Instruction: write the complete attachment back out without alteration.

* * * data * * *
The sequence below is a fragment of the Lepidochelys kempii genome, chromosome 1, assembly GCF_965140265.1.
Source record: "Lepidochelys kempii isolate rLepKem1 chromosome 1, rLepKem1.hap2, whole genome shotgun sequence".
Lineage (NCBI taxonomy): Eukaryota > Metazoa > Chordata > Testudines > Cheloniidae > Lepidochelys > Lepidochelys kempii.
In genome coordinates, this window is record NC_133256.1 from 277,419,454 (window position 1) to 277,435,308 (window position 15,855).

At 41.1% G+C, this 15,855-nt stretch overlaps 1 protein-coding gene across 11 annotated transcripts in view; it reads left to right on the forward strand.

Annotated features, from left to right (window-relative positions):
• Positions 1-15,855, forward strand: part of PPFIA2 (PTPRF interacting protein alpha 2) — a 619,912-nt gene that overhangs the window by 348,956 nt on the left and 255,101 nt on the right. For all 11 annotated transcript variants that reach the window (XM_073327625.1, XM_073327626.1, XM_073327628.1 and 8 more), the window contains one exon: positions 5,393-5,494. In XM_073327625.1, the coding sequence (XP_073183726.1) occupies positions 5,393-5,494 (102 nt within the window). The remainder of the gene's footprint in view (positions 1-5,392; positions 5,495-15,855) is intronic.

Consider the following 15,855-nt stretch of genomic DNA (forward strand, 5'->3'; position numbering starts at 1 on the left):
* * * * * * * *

The sequence below is a fragment of the Lepidochelys kempii genome, chromosome 1, assembly GCF_965140265.1.
Source record: "Lepidochelys kempii isolate rLepKem1 chromosome 1, rLepKem1.hap2, whole genome shotgun sequence".
Lineage (NCBI taxonomy): Eukaryota > Metazoa > Chordata > Testudines > Cheloniidae > Lepidochelys > Lepidochelys kempii.
In genome coordinates, this window is record NC_133256.1 from 277,419,454 (window position 1) to 277,435,308 (window position 15,855).

At 41.1% G+C, this 15,855-nt stretch overlaps 1 protein-coding gene across 11 annotated transcripts in view; it reads left to right on the forward strand.

Annotated features, from left to right (window-relative positions):
• Positions 1-15,855, forward strand: part of PPFIA2 (PTPRF interacting protein alpha 2) — a 619,912-nt gene that overhangs the window by 348,956 nt on the left and 255,101 nt on the right. For all 11 annotated transcript variants that reach the window (XM_073327625.1, XM_073327626.1, XM_073327628.1 and 8 more), the window contains one exon: positions 5,393-5,494. In XM_073327625.1, the coding sequence (XP_073183726.1) occupies positions 5,393-5,494 (102 nt within the window). The remainder of the gene's footprint in view (positions 1-5,392; positions 5,495-15,855) is intronic.

Consider the following 15,855-nt stretch of genomic DNA (forward strand, 5'->3'; position numbering starts at 1 on the left):